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Damage toll from Hurricane Harvey mounts as rescue workers strive to reach stranded communities

Search and rescue teams sifted through wreckage across Texas Saturday after Hurricane Harvey slammed into the Gulf Coast as a powerful Category 4 storm, flattening mobile homes, tearing roofs off buildings and leaving more than 300,000 homes and businesses without power.

Across southern Texas, officials had yet to uncover the full extent of the damage. Heavy rain and lashing winds had covered roads in debris, blocking access to many small towns and rural areas.

Roy Laird, assistant chief with the Rockport Volunteer Fire Department, said three people were dead in Aransas County. Throughout the day, emergency responders combed through the debris of collapsed buildings, broken power poles and uprooted palm trees.

With winds topping 130 mph, Harvey is the first Category 4 storm to make landfall in the United States since Hurricane Charley struck Florida in 2004, and the first to hit Texas since Hurricane Carla in 1961.

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Even as Harvey weakened Saturday to a tropical storm with 65 mph winds, weather officials warned residents to expect “extremely serious” flooding, life-threatening storm surges and tornadoes.

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“Tropical storm barely moving,” the National Hurricane Center in Miami said in an afternoon advisory Saturday, noting that the storm was stalling about 45 miles northwest of Victoria and was not expected to leave the area for days. “Torrential rains will continue.”

“This is just the beginning,” said Jeff Evans, a meteorologist in the National Weather Service’s Houston/Galveston office. “We could see catastrophic flooding for a lot of people, historic flooding for parts of Texas. We’re looking at measuring rainfall not in inches, but in feet.”

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The eye of the storm made landfall about 10 p.m. Friday near Rockport, a small fishing town about 30 miles northeast of Corpus Christi, snapping trees, tossing boats onto roads and demolishing homes and businesses.

“It’s about what you would expect if a Category 4 hurricane entered your front door,” said Rockport Mayor Charles “C.J.” Wax, who had evacuated to San Antonio. “Widespread devastation.”

At the Saltgrass Landing apartment complex, several brick buildings were destroyed. It looked as if the seaward half of each building had simply melted under the force of the hurricane’s winds, exposing the interiors for anyone to see.

One crib on a second-floor apartment was piled full of blankets and soggy bits of dry wall and insulation. Dressers and washing machines had toppled out of the building. But there were no sounds of shouting, or crying, or saws and hammers. Just an atonal symphony of smoke alarms from several apartments and the barking of two lost dogs.

Mobile home parks in the city were similarly devastated and abandoned, with many homes tossed on their sides. One home near the Four Seasons Mart was destroyed. No trace of its owner was left except for the overpowering odor of spilled cologne.

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Republican Gov. Greg Abbott expanded a state of emergency from 30 to 50 counties Saturday. At a news conference he said that there had already been about 20 inches of rain in Corpus Christi and about 16 inches in Houston.

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“Our primary concern remains dramatic flooding,” he said. “Our biggest concern is the possibility of between 20 and 30 more inches of rain.”

Rockport’s firefighters worked Saturday with no Internet service and only one phone line, which rang nonstop as residents called to ask responders to check in on their loved ones. Many people haven’t been able to reach family and friends since the storm hit and knocked out cellphone service.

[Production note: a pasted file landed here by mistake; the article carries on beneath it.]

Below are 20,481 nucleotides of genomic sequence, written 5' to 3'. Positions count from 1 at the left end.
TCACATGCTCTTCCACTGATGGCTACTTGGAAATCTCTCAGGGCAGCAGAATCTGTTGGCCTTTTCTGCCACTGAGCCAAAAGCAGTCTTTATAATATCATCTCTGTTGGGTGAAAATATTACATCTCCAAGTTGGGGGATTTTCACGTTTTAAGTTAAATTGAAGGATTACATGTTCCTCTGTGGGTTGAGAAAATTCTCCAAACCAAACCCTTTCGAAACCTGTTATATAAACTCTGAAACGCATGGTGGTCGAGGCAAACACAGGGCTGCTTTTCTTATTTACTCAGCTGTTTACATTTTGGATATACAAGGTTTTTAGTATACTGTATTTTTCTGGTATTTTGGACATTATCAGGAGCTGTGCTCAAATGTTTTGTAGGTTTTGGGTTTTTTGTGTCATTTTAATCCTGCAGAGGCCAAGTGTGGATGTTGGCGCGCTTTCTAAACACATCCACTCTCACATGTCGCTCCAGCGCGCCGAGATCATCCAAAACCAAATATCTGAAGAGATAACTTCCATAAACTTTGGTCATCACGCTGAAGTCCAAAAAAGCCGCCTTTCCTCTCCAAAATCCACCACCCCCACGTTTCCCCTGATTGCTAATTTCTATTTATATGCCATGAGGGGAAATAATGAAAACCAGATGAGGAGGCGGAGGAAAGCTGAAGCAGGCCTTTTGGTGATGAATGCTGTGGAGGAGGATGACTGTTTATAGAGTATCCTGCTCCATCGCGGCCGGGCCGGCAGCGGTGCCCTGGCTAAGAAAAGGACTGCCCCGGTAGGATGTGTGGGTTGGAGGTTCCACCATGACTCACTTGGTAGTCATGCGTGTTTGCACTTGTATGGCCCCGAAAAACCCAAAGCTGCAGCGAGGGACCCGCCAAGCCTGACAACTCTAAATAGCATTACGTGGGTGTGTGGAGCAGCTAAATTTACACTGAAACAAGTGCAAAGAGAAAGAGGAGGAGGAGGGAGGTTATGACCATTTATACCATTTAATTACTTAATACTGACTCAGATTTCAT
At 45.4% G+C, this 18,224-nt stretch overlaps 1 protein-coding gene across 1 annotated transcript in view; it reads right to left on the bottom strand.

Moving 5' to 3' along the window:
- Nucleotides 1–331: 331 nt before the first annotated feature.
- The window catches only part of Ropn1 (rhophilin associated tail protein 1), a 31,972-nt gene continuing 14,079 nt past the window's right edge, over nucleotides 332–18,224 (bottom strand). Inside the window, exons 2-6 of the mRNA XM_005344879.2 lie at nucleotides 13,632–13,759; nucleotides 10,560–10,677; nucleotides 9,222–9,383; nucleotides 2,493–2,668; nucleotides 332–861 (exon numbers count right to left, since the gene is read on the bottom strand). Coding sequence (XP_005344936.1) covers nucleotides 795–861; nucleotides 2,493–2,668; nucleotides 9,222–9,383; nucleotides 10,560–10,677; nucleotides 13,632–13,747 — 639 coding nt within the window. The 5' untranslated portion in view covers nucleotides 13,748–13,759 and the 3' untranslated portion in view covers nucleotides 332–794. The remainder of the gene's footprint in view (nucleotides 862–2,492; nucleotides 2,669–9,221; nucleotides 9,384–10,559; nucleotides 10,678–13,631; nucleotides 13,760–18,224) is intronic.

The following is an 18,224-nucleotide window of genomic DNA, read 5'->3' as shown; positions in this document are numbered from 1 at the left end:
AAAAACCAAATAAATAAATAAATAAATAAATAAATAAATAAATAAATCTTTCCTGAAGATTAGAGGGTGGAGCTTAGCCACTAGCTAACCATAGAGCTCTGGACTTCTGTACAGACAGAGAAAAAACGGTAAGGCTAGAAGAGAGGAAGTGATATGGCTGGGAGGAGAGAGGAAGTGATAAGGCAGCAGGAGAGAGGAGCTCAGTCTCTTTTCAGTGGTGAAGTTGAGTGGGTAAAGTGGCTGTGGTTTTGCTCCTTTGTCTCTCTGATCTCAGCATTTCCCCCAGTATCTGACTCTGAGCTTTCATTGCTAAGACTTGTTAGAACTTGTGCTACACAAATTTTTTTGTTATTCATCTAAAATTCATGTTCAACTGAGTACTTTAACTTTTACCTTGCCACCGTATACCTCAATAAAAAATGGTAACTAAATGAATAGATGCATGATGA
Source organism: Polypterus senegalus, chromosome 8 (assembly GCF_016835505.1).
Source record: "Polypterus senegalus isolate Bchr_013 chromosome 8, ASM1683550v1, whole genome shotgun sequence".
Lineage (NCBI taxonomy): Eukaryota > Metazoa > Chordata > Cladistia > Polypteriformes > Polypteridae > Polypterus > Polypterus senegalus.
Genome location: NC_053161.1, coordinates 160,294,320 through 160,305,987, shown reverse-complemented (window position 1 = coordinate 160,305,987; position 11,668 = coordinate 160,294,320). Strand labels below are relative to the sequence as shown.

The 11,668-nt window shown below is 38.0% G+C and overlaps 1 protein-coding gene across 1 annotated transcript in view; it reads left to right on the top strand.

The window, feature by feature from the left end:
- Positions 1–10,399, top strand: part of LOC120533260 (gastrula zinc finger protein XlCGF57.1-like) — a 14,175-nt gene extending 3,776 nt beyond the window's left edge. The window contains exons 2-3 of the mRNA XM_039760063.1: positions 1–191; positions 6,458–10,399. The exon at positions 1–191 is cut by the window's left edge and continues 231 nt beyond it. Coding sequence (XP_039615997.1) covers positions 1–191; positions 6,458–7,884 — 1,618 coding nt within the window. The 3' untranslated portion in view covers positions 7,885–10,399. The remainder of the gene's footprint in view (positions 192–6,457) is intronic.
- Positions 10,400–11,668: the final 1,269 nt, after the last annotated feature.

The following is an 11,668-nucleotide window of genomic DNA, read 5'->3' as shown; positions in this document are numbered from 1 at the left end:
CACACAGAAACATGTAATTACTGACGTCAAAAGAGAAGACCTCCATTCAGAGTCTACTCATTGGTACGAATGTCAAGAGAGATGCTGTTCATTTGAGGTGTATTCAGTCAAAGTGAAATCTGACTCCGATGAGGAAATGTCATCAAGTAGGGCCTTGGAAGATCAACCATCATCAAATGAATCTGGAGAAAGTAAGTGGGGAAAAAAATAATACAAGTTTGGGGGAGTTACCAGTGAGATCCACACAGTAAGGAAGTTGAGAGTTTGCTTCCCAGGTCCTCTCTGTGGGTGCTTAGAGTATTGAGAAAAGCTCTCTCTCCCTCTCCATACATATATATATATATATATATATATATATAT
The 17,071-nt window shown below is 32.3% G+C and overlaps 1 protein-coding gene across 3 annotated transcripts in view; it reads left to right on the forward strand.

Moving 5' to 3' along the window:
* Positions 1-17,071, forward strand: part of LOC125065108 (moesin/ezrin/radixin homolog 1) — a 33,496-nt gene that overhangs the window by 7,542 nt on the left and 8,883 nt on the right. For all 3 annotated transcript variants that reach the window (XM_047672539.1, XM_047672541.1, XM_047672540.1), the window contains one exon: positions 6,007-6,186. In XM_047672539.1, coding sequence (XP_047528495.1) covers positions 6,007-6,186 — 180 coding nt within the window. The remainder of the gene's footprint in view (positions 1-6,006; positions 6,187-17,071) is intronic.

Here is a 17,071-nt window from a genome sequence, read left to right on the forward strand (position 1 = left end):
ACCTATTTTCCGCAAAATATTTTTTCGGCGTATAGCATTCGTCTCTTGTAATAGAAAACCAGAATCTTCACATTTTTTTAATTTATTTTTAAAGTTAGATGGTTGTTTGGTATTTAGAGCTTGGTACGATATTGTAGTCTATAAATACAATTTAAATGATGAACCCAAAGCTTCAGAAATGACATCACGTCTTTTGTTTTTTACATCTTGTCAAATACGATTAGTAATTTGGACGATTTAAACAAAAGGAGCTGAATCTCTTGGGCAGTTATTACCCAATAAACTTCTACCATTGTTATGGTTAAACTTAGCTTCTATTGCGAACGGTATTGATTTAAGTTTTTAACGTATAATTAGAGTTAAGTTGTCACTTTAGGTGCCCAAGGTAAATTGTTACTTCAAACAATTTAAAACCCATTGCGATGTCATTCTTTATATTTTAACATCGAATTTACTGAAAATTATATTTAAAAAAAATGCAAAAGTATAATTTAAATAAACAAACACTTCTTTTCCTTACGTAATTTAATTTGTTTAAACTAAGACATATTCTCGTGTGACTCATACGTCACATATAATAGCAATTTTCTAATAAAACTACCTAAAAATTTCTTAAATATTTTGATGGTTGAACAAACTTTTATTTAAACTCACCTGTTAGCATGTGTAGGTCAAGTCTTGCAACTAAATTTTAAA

The city has been threatened many times by storms that didn’t turn out to be devastating. Many people, Laird said, chose to wait out Harvey instead of evacuating.

“This is something that just snuck up on us,” he said. “We did the best we could with the time we had.”

Amid drizzle and pummeling winds, the city’s two emergency teams were using backhoes, dump trucks and bulldozers to clear debris off the roads and allow ambulances and firetrucks to traverse the city.

“I’m very worried about the days ahead,” Mayor Wax said, noting that rain falling farther inland was likely to flow to the coast and into his community. “We’ve already been hit once with the storm. Now we’re going to get hit again with a flood.”

Outside Rockport, a marina had been transformed into a graveyard of pleasure boats. Blown open by the winds, a mass storage structure revealed boats smashed into each other like a pile of dominoes. The remaining sheet metal on the structure clattered and groaned in the winds as a handful of boat owners tried to secure the area.

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Kelly White, 45, and Terry Reed, 63, both of Rockport, had fled the storm before landfall, then accidentally drove into a tornado when they first tried to return early Saturday morning.

The cyclone briefly lifted the back wheels of Reed’s Chevy Tahoe off the ground, leaving the tires accelerating helplessly when he hit the gas. That’s when they decided to turn back.

Now they were trying to board up a friend’s marina-front home after the storm blew in the windows on one end and propelled the contents of the home out the other.

“He let us drink beer on his porch, so we keep his house in shape,” said White as the men nailed a soggy piece of particle board over an exposed window.

Reed was relieved to discover that his boat, which had been tied to the dock, had only been tossed to the opposite side of the marina instead of sinking to the bottom.

“This wasn’t a major, major hurricane,” Reed said.

Richard Helmich, 72, was not so lucky. His boat, the Gypsy Soul, was pinned between two larger boats. He also lost his 54-foot house trailer. Now he stood among his scattered belongings where a storage hut at the marina had tipped over and spilled its contents.

“Hard to believe this was the roof,” Helmich said, looking at the pile of wood in front of him.

About 20 miles south, the small town of Port Aransas on Mustang Island suffered heavy damage.

“Our town took a real beating,” Mayor Charles R. Bujan said. “We took a major hit, but there was no life lost — no injuries — thank God.”